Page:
1991's smash hit Vampire: The Masquerade paved the way for White Wolf's followup RPG series, 1992's Werewolf: The Apocalypse. Vampire's S&M homoeroticism gave way to the furry fury of Werewolf's blood and guts lycanthrope protagonists. The series traded heavily on Native American imagery and ideas and set up the werewolves as head-chomping Captain Planets pitted against environment-wrecking, mind-bending Banes, Fomori and rogue werewolves. Like Vampire, Werewolf's artwork was wildly hit-or-miss.
Steve: Alright, man, now we're talking. This was a real man's game about cutting up dudes and knife fighting.Zack: The main things I remember about this game were the 50 pages of blood and guts flying out of a wolf man and every ten pages had some poem about raging. Lots of poetry.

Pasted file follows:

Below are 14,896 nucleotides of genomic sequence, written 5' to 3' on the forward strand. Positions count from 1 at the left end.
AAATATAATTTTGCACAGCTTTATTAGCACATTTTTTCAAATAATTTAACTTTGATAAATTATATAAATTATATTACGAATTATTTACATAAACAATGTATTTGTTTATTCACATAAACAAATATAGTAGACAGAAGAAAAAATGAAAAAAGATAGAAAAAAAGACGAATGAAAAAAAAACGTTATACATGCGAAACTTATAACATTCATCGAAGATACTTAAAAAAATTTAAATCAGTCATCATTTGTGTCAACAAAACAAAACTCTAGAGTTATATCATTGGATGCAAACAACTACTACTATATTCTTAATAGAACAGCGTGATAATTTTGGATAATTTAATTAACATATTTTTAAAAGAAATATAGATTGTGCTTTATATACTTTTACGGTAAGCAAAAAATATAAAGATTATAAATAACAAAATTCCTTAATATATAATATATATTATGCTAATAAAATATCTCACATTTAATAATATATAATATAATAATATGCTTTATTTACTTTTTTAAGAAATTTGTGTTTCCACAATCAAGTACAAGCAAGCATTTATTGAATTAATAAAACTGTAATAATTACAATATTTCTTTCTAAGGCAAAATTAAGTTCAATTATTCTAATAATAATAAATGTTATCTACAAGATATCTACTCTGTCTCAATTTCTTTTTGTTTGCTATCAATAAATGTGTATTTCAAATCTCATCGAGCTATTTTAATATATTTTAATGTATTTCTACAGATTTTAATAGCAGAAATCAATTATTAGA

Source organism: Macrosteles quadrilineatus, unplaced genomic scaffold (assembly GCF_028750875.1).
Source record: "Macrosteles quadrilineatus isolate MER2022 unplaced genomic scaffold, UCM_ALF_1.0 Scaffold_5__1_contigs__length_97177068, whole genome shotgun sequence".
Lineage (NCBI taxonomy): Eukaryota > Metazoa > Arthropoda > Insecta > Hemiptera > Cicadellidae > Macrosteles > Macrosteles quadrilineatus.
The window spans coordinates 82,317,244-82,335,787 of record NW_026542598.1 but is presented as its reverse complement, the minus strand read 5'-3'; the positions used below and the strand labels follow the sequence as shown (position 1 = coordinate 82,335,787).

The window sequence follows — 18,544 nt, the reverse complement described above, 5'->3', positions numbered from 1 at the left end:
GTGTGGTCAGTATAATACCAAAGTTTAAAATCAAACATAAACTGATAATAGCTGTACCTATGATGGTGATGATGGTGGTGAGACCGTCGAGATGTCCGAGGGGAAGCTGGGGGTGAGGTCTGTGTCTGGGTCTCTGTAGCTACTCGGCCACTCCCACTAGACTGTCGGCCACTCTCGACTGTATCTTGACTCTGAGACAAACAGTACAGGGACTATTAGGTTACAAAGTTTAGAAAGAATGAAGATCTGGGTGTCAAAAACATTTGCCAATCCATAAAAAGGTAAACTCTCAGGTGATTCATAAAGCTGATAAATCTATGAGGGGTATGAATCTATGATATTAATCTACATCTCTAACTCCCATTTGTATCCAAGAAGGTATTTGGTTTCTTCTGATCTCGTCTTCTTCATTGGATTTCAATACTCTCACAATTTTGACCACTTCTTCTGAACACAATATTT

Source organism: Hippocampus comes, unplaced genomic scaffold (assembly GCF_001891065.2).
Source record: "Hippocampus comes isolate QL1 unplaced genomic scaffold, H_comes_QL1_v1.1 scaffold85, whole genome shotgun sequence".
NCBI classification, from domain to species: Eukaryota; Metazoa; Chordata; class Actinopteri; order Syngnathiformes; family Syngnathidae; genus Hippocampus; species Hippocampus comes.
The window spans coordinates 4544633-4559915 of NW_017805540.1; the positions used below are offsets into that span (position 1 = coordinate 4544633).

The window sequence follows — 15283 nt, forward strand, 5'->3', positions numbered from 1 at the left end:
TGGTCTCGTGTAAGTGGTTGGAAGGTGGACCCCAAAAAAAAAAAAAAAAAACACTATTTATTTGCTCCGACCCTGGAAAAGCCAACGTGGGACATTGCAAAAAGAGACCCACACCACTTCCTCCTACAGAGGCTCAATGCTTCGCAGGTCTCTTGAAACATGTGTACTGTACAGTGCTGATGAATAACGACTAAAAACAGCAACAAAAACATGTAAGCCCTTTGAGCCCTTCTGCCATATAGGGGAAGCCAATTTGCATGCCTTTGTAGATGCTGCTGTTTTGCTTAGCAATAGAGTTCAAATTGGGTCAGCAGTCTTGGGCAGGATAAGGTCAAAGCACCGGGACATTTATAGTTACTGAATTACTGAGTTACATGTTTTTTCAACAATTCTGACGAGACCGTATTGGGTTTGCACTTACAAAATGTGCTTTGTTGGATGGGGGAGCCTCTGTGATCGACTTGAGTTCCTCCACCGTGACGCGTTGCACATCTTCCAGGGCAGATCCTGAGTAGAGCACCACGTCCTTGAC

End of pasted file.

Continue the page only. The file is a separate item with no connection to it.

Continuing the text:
Steve: I always wondered why half the pictures have Indian looking dudes with wolf skin headdresses. How often do you see some shaman dude walking around with a person skin headdress?
Zack: They're just making a pun. It's a WEAR wolf. Get it? GET IT? He's WEARING a WOLF!
Steve: You're not going to be nice with this one are you?
Zack: He's wearing a WOLF!!!
TOTAL WRECK - crazy-eyed hound is covered in cobwebs, has a vespiary on back, graffiti on side and savage thirst for boat fuel. Frankly, I'm in over my head. He's in room 115 at Motel 6, yours free. 555-2851
Yes, it's the perfect form for surviving a car crash. But it's also the perfect form for so much more, like surviving the trauma of reading any news headline in 2016.
Zack Parsons, Steve "Malak" Sumner, and friends tackle bizarre role playing game products that make them wonder, "What the fuck!?" From the early days of Gygax to contemporary role playing games, none will be spared.